Using the plugin
You can follow the basic examples to enable
your plugin using your preferred method. Or, follow this guide to set up and
test the plugin from start to finish.
- Kong needs to listen on port 80 or proxy a load balancer that listens for port 80.
lua_ssl_trusted_certificate needs to be set in
kong.conf to ensure the plugin can properly
verify the Let’s Encrypt API. The CA-bundle file is usually
/etc/ssl/certs/ca-bundle.crt for CentOS/Fedora/RHEL. Starting with Kong v2.2,
users can set this config to
system to auto pick CA-bundle from OS.
Getting started with the ACME plugin
For each the domain that needs a certificate, make sure
is mapped to a route in Kong. You can check this by sending
curl KONG_IP/.well-known/acme-challenge/x -H "host:DOMAIN" and getting the response
You can also use the Admin API to verify the setup.
If not, add a route and a dummy service to catch this route.
Add a sample service if needed:
curl http://localhost:8001/services \
-d name=acme-example \
Add a sample route if needed:
curl http://localhost:8001/routes \
-d name=acme-example \
-d paths=/.well-known/acme-challenge \
Enable the plugin:
curl http://localhost:8001/plugins \
-d name=acme \
-d firstname.lastname@example.org \
-d config.tos_accepted=true \
tos_accepted to true implies that you have read and accepted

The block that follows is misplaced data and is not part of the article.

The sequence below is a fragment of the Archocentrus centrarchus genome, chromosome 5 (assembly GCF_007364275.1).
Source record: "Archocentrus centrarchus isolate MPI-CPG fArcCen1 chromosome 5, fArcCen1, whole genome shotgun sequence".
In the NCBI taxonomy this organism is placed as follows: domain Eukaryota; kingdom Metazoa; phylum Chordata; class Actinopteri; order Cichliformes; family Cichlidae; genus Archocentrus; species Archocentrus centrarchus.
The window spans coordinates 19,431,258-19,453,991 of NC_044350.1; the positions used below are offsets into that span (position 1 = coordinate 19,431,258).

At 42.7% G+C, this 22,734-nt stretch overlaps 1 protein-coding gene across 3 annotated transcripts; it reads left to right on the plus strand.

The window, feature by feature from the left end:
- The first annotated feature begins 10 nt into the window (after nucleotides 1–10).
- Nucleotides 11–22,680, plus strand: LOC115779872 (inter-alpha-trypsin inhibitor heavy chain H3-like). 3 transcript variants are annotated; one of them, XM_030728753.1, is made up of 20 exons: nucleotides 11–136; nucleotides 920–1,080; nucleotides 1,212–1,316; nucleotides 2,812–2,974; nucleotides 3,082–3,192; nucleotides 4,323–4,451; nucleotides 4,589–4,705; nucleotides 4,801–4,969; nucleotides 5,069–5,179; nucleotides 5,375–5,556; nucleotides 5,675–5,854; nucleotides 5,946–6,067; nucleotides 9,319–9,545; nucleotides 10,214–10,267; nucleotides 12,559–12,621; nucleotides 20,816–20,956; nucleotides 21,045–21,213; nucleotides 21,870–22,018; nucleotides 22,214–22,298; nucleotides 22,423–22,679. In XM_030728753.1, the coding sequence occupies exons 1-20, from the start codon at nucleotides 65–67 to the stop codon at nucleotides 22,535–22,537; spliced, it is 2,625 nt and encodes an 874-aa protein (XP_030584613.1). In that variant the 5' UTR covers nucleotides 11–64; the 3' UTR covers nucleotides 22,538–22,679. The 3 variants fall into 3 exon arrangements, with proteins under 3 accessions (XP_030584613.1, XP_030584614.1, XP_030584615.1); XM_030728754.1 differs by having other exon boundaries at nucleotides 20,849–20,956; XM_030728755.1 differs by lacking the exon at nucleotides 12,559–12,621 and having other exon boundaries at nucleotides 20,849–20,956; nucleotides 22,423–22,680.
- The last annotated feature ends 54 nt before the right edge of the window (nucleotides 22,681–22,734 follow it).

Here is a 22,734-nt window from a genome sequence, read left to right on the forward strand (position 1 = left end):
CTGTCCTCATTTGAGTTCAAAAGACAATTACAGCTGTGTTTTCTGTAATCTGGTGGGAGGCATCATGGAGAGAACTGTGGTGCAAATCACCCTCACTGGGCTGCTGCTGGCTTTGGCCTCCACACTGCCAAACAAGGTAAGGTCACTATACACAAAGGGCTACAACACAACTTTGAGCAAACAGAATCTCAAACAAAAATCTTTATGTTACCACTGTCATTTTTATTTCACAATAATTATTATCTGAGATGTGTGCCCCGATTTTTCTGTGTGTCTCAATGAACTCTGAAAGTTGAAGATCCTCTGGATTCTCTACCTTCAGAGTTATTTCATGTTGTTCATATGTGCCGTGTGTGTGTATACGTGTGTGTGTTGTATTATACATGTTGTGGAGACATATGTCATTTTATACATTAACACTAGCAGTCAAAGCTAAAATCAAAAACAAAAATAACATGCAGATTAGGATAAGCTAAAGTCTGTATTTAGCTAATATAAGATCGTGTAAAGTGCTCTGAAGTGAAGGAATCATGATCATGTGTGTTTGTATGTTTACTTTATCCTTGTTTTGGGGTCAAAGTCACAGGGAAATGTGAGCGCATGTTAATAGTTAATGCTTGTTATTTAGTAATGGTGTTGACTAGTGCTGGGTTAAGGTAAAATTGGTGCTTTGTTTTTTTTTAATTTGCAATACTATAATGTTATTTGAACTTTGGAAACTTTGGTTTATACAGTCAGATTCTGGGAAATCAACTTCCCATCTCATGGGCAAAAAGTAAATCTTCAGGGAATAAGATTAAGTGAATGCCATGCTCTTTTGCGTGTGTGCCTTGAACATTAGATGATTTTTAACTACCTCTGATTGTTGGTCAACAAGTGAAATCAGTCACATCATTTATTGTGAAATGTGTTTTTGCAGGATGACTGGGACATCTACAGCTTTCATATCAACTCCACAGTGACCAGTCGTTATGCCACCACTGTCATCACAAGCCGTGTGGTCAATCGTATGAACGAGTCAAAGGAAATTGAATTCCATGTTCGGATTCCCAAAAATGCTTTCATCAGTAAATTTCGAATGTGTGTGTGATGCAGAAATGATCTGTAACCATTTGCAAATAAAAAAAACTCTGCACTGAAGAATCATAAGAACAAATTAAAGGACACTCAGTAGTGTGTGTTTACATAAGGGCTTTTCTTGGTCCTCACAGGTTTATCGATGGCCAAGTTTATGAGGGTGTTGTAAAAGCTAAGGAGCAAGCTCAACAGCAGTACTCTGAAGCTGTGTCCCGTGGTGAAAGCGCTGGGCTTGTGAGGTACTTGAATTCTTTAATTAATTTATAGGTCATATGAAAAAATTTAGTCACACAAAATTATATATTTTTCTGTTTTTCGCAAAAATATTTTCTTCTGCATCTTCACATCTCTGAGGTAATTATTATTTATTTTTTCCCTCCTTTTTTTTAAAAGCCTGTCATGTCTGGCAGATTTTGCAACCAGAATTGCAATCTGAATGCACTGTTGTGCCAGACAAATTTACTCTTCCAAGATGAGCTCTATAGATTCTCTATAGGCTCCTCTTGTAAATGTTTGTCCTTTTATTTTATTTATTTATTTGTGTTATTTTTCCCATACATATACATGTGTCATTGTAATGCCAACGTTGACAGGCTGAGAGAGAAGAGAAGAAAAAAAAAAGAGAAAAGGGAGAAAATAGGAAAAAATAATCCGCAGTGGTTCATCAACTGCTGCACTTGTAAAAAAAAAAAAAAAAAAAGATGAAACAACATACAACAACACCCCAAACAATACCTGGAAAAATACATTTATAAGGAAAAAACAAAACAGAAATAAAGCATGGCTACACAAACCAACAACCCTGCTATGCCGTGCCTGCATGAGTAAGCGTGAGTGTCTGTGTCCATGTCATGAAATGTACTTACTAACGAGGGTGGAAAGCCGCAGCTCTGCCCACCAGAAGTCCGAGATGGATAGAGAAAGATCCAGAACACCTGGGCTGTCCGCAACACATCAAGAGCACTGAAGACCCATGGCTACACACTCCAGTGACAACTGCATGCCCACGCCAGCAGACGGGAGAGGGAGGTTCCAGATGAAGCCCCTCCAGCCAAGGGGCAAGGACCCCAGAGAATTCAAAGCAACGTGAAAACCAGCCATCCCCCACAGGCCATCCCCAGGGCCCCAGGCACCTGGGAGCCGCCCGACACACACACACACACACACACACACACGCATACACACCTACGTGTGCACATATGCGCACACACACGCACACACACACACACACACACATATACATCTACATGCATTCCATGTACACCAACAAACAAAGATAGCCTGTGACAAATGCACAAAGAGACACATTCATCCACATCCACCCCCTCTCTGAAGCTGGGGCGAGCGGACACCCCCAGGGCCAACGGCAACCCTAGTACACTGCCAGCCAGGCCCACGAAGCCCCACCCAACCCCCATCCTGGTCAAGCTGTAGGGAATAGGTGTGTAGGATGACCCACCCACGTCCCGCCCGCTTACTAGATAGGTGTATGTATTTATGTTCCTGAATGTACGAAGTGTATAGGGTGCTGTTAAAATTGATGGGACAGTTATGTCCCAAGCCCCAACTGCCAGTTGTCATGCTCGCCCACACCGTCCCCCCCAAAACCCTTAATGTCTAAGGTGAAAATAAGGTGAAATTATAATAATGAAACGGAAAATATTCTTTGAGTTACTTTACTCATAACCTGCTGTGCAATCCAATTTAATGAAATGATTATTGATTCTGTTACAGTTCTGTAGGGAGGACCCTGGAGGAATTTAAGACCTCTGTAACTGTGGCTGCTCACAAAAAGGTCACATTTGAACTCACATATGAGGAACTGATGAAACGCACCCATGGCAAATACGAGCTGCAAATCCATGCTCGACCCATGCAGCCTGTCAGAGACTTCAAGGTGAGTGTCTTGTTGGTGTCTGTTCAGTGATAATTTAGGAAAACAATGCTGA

terms of service.
This plugin can only be configured as a global plugin. The plugin terminates
/.well-known/acme-challenge/ path for matching domains. To create certificates
and terminate challenges only for certain domains, refer to the
Trigger certificate creation
Assume Kong proxy is accessible via http://mydomain.com and https://mydomain.com.
Run a sanity test on your Kong setup before creating any certificate:
curl http://localhost:8001/acme \
-d host=mydomain.com \
Trigger certificate creation:
You can trigger asynchronous creation from proxy requests.
The following request returns Kong’s default certificate:
curl https://mydomain.com -k
Wait up to 1 minute for the background process to finish.
Or, create it synchronously from the Admin API:
curl http://localhost:8001/acme -d host=mydomain.com
You can also use this endpoint to force renew a certificate.
Now, the following request gives you a valid Let’s Encrypt certificate:
The plugin runs daily checks and automatically renews all certificates that
will expire in less than the configured
renew_threshold_days value. If the renewal
of an individual certificate throws an error, the plugin will continue renewing the
other certificates. It will try renewing all certificates, including those that previously
failed, once per day. Note the renewal configuration is stored in the configured storage backend.
If the storage is cleared or modified outside of Kong, renewal might not complete properly.
It’s also possible to actively trigger the renewal. The following request
schedules a renewal in the background and returns immediately.
curl http://localhost:8001/acme -XPATCH